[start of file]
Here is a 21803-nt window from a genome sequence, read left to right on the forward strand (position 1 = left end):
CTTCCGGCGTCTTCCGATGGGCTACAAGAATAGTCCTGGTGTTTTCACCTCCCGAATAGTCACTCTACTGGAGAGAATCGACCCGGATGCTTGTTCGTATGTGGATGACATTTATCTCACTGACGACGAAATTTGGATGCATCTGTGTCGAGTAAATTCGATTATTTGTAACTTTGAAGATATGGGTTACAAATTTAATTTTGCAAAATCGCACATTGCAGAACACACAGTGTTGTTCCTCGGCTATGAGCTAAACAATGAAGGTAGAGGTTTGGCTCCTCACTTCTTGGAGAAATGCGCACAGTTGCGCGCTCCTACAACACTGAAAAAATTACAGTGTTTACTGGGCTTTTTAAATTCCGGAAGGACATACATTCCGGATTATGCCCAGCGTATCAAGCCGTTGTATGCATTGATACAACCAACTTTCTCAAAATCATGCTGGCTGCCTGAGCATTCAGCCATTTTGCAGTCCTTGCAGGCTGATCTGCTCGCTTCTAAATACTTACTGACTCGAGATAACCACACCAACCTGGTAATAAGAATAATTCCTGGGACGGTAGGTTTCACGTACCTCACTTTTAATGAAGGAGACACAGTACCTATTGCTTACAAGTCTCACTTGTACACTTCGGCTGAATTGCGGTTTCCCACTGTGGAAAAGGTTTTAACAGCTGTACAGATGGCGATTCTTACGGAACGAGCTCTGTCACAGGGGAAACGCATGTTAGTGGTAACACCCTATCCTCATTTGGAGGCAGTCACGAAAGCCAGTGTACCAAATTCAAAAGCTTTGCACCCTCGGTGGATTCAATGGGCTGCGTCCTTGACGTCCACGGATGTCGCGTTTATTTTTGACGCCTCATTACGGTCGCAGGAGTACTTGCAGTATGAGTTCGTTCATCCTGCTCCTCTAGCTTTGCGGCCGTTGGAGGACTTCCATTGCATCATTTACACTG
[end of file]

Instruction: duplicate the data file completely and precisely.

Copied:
Here is a 21803-nt window from a genome sequence, read left to right on the forward strand (position 1 = left end):
CTTCCGGCGTCTTCCGATGGGCTACAAGAATAGTCCTGGTGTTTTCACCTCCCGAATAGTCACTCTACTGGAGAGAATCGACCCGGATGCTTGTTCGTATGTGGATGACATTTATCTCACTGACGACGAAATTTGGATGCATCTGTGTCGAGTAAATTCGATTATTTGTAACTTTGAAGATATGGGTTACAAATTTAATTTTGCAAAATCGCACATTGCAGAACACACAGTGTTGTTCCTCGGCTATGAGCTAAACAATGAAGGTAGAGGTTTGGCTCCTCACTTCTTGGAGAAATGCGCACAGTTGCGCGCTCCTACAACACTGAAAAAATTACAGTGTTTACTGGGCTTTTTAAATTCCGGAAGGACATACATTCCGGATTATGCCCAGCGTATCAAGCCGTTGTATGCATTGATACAACCAACTTTCTCAAAATCATGCTGGCTGCCTGAGCATTCAGCCATTTTGCAGTCCTTGCAGGCTGATCTGCTCGCTTCTAAATACTTACTGACTCGAGATAACCACACCAACCTGGTAATAAGAATAATTCCTGGGACGGTAGGTTTCACGTACCTCACTTTTAATGAAGGAGACACAGTACCTATTGCTTACAAGTCTCACTTGTACACTTCGGCTGAATTGCGGTTTCCCACTGTGGAAAAGGTTTTAACAGCTGTACAGATGGCGATTCTTACGGAACGAGCTCTGTCACAGGGGAAACGCATGTTAGTGGTAACACCCTATCCTCATTTGGAGGCAGTCACGAAAGCCAGTGTACCAAATTCAAAAGCTTTGCACCCTCGGTGGATTCAATGGGCTGCGTCCTTGACGTCCACGGATGTCGCGTTTATTTTTGACGCCTCATTACGGTCGCAGGAGTACTTGCAGTATGAGTTCGTTCATCCTGCTCCTCTAGCTTTGCGGCCGTTGGAGGACTTCCATTGCATCATTTACACTG